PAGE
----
Spektrum DX8 First Quadcopter build

Discussion in 'Getting Started' started by Andy Hallam, Jan 9, 2017.

  1. Andy Hallam

    Andy Hallam New Member

    Hi All.

    Very first post to the forum but wondered if anyone can help me with my first venture to a good custom built quadcopter rather than the cheap eBay or Amazon one.

    I bought a nitro heli a few years ago and could not get on with it at all. I sold it, kept the DX8 for a future project and now want to build a quadcopter myself.

    I have had a lot of experience flying standard off the shelf quads and just need some advice on my next venture.

    Looking to build a quadcopter for aerial photography with the ability of return to home, altitude hold, and to have a gimbal that can pan and tilt.

    I'd like to used my DX8 but would like some advice on what is the best flight controller to use and how to link the Spektrum DX8 to the flight controller.

    I am yet to buy the receiver but seen the AR8000 is a good one to use for this but others might say different.

    I have also seen the DJI NAZA M flight controller that does look good.

    Any help on this would be greatly appreciated.

    Thanks,

    Hallamnet
     
  2. GlassKnees

    GlassKnees Well-Known Member

    When I started out, I bought an Elev-8 kit from a company called Parallax. (See my avatar). The kit was expensive, but it contained everything I needed except the radio and battery. The online instructions were very helpful. But at the time, the only flight controller was a Hoverfly board that offered only one flight mode. Later, I built a 2nd one, but put an APM 2.6 flight controller on it with an external GPS/compass - this gave me Loiter, Alt Hold, Stabilize, RTL (Return To Launch) flight modes as well as the ability to fly autonomously via waypoint paths I uploaded to the aircraft.

    Ultimately, I also wanted to try shooting aerial videos, so I bought a Tarot 2D gimbal, GoPro camera, video transmitter and a monitor/receiver. Mounting the gimbal on the Elev-8 is a bit tricky in that the landing skids don't provide much clearance for the gimbal/camera:

    [​IMG]
    This is a third Elev-8 I'm building using spare parts as well as motors, ESCs, and some other stuff salvaged from a crash.

    Now, I'm not suggesting that you buy an Elev-8 kit - the latest version (V3 - has a more advance flight controller) will cost around $500: https://www.parallax.com/product/80300

    If you're willing to hunt around the internet, particularly YouTube, you'll find more than enough info to guide you through the build process. I don't know what kind of budget you have, but you can expect to spend around $500 U.S. for parts - more, if you have to buy tools, such as soldering iron, wire strippers, crimping tool, etc.

    I would suggest you build a quad, not a hex or octo - a quad will be less expensive and more efficient (longer flight times as you're not carrying extra weight and powering extra motors). Expect to pay anywhere from $100 - $200 for a frame kit such as http://www.arrishobby.com/arris-m6804s-carbon-fiber-foldable-quadcopter-frame-p-758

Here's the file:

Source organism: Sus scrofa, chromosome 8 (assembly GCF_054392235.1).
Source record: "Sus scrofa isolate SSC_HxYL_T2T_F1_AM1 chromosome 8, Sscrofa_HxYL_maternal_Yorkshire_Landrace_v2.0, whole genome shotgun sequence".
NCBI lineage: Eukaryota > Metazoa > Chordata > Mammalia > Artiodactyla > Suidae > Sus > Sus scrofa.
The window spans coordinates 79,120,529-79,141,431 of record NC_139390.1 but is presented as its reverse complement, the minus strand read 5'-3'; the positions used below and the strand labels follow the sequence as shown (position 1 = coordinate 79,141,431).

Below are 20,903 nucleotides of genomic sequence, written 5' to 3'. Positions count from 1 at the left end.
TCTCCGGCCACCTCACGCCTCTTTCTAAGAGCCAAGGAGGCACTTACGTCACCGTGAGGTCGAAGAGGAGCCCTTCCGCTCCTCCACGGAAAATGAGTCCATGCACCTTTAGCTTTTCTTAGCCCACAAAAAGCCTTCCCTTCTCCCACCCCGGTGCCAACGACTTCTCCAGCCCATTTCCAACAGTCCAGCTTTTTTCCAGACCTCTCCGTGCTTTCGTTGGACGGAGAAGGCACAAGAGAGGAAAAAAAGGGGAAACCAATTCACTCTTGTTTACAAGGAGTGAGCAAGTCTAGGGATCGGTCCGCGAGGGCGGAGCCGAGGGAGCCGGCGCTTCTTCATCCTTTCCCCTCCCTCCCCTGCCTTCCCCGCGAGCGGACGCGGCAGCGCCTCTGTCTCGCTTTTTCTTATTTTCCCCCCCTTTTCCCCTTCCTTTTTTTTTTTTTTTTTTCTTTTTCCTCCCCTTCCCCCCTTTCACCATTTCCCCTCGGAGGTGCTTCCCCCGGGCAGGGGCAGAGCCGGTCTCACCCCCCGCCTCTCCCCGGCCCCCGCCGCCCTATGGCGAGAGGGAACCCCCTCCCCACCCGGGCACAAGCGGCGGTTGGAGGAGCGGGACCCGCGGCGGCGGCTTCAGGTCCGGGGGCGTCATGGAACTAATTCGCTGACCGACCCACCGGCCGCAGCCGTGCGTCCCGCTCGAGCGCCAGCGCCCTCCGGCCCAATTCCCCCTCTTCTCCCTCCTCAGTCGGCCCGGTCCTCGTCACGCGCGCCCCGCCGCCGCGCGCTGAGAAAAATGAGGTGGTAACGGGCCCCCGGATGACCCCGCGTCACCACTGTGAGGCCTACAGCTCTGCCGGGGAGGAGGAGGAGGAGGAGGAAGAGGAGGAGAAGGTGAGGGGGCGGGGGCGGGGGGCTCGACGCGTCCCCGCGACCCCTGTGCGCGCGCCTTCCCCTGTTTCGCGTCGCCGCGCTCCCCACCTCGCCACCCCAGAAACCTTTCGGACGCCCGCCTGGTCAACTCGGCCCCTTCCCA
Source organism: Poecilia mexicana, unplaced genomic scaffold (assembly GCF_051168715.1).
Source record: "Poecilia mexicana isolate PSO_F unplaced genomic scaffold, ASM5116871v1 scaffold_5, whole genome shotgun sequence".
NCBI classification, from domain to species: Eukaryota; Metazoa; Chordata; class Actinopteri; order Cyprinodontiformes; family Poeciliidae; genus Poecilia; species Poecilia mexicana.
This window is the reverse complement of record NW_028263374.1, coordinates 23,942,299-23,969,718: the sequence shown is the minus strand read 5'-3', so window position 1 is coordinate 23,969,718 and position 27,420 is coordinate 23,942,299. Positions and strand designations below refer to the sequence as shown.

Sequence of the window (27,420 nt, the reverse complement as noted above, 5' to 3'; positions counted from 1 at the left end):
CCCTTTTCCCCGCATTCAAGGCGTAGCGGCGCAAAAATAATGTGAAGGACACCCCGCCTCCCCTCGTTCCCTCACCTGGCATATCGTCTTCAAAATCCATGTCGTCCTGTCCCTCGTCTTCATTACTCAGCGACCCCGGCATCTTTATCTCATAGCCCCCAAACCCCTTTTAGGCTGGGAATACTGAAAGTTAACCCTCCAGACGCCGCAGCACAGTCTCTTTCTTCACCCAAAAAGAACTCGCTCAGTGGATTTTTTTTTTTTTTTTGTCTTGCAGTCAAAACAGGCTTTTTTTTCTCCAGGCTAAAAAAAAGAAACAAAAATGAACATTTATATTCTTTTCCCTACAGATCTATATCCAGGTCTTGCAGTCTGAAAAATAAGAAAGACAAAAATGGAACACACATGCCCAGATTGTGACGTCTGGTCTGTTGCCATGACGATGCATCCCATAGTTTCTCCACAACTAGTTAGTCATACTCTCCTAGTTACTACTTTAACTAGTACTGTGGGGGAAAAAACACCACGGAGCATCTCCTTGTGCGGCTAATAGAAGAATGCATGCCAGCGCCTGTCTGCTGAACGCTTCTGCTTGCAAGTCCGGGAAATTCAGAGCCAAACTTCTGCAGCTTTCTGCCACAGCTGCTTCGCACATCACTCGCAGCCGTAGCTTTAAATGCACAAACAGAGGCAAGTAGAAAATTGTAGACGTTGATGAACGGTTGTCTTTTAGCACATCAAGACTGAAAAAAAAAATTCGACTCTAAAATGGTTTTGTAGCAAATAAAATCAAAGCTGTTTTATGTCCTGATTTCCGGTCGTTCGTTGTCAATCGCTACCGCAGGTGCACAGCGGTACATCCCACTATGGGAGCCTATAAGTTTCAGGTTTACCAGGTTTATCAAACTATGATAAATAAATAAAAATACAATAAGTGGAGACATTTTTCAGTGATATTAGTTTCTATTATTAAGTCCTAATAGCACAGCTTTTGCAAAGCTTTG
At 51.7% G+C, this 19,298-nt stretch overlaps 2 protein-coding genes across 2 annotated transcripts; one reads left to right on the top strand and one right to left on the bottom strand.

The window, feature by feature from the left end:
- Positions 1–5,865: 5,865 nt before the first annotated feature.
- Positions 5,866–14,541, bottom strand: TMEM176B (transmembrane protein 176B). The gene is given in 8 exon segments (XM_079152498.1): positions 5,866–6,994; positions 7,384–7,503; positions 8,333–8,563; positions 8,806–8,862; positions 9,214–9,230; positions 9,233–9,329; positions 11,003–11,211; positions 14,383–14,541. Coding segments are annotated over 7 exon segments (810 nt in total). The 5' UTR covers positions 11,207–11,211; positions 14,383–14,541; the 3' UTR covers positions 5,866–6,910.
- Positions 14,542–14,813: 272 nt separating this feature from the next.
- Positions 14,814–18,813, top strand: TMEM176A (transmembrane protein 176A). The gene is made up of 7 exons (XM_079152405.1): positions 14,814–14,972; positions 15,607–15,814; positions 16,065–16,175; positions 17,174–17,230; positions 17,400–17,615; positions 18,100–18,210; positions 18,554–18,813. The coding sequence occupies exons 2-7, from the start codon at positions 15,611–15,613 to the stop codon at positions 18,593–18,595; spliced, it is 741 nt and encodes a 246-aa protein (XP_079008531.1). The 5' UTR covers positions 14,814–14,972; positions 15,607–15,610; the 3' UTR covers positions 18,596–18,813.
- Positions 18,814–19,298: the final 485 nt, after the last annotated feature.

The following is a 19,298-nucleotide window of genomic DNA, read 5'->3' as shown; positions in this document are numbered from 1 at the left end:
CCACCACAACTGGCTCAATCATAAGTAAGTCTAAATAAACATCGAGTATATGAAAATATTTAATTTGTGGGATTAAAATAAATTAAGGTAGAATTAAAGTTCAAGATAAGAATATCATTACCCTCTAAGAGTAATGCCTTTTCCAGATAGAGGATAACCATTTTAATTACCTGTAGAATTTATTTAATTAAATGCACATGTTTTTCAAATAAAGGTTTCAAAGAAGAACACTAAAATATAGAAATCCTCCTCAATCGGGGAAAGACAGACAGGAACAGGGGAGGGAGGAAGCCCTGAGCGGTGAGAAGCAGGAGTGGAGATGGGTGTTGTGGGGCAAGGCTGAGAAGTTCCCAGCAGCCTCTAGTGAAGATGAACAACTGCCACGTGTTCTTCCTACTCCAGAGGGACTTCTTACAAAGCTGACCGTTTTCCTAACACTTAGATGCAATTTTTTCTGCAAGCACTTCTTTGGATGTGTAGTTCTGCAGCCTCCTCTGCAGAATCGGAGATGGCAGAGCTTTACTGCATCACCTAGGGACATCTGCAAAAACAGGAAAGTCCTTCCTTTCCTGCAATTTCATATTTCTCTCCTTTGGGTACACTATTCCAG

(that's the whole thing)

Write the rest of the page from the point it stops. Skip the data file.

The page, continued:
Then you will need motors and ESC's - probably another $100 or so. Some companies offer "combos" - the motors, ESCs and frame, all in one package. Then you'll need an R/C receiver, flight controller (I'm a 3DR bigot - I like the APM 2.6, which offers all the functionality you need plus more - you can get inexppensive clones on Amazon).

    For video, I suggest starting out with a 2 axis gimbal, such as the Tarot 2D - you get tilt control. For panning, you simply turn the copter using rudder (yaw control). You'll need a GoPro camera to go with it. Expect to pay around $100 for the gimbal. You can get a 3 axis gimbal - I like the Feiyu Tech Mini 3D. A 3 axis gimbal will eliminate "yaw jitter" as the 3rd motor keeps the camera steady during small yaw movements and will lag as you make larger turns.

    Then of course there are a variety of miscellaneous parts - propellers, screws, bolts, power distribution harness (a means of distributing power from the battery to each of the ESCs)...
     
  3. Andy Hallam

    Andy Hallam New Member

    Thanks for the reply.

    Looks like you know your way around them pretty well.

    Found some good videos for the Configurator of my receiver and my chosen flight controller so should help me start off.

    I have been looking around for the frame i want to start off with and have found this one that i kinda like:- https://hobbyking.com/en_us/aq-600-carbon-fiber-quadcopter-frame-550mm.html

    Going to to go for the NAZA M v2 for the flight computer and just need to think about a gimbal for a camera I'm yet to buy.

    With having the spectrum DX8, I'm going to use the AR8000 receiver.

    Think this should be a good starting point.

    I know I have to get the motors, props and esc's but still doing my research on this at the moment.

    If you have anymore advice, let me know and I will try and keep up with the progress of my build as I get the parts. May take a while but hoping to get it done before summer.

    All the best,

    Hal
     
  4. GlassKnees

    GlassKnees Well-Known Member

    Good luck with your research and build - we're all here to help!
     

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